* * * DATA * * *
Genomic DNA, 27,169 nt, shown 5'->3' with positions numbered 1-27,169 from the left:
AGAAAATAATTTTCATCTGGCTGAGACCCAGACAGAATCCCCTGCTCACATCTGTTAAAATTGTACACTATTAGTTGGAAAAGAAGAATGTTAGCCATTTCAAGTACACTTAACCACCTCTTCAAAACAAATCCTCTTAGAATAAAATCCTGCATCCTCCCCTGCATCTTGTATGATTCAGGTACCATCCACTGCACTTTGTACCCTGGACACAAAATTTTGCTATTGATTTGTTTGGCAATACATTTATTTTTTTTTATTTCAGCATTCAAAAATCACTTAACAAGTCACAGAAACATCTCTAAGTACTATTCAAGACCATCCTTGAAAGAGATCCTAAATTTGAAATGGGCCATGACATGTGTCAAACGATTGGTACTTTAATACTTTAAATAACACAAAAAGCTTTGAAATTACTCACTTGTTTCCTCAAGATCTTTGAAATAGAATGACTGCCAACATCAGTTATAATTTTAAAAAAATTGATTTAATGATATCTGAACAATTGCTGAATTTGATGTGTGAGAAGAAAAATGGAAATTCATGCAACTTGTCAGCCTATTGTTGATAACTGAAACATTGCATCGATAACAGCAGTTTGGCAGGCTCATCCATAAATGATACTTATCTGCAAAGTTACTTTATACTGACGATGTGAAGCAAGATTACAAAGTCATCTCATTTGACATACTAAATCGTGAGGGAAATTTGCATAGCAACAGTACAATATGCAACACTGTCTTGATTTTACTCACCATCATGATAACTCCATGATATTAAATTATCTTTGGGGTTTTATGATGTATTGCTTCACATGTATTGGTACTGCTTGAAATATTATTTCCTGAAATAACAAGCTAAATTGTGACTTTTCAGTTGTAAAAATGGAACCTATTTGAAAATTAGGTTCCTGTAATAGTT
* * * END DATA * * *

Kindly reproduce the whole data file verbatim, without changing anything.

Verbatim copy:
Genomic DNA, 27,169 nt, shown 5'->3' with positions numbered 1-27,169 from the left:
AGAAAATAATTTTCATCTGGCTGAGACCCAGACAGAATCCCCTGCTCACATCTGTTAAAATTGTACACTATTAGTTGGAAAAGAAGAATGTTAGCCATTTCAAGTACACTTAACCACCTCTTCAAAACAAATCCTCTTAGAATAAAATCCTGCATCCTCCCCTGCATCTTGTATGATTCAGGTACCATCCACTGCACTTTGTACCCTGGACACAAAATTTTGCTATTGATTTGTTTGGCAATACATTTATTTTTTTTTATTTCAGCATTCAAAAATCACTTAACAAGTCACAGAAACATCTCTAAGTACTATTCAAGACCATCCTTGAAAGAGATCCTAAATTTGAAATGGGCCATGACATGTGTCAAACGATTGGTACTTTAATACTTTAAATAACACAAAAAGCTTTGAAATTACTCACTTGTTTCCTCAAGATCTTTGAAATAGAATGACTGCCAACATCAGTTATAATTTTAAAAAAATTGATTTAATGATATCTGAACAATTGCTGAATTTGATGTGTGAGAAGAAAAATGGAAATTCATGCAACTTGTCAGCCTATTGTTGATAACTGAAACATTGCATCGATAACAGCAGTTTGGCAGGCTCATCCATAAATGATACTTATCTGCAAAGTTACTTTATACTGACGATGTGAAGCAAGATTACAAAGTCATCTCATTTGACATACTAAATCGTGAGGGAAATTTGCATAGCAACAGTACAATATGCAACACTGTCTTGATTTTACTCACCATCATGATAACTCCATGATATTAAATTATCTTTGGGGTTTTATGATGTATTGCTTCACATGTATTGGTACTGCTTGAAATATTATTTCCTGAAATAACAAGCTAAATTGTGACTTTTCAGTTGTAAAAATGGAACCTATTTGAAAATTAGGTTCCTGTAATAGTT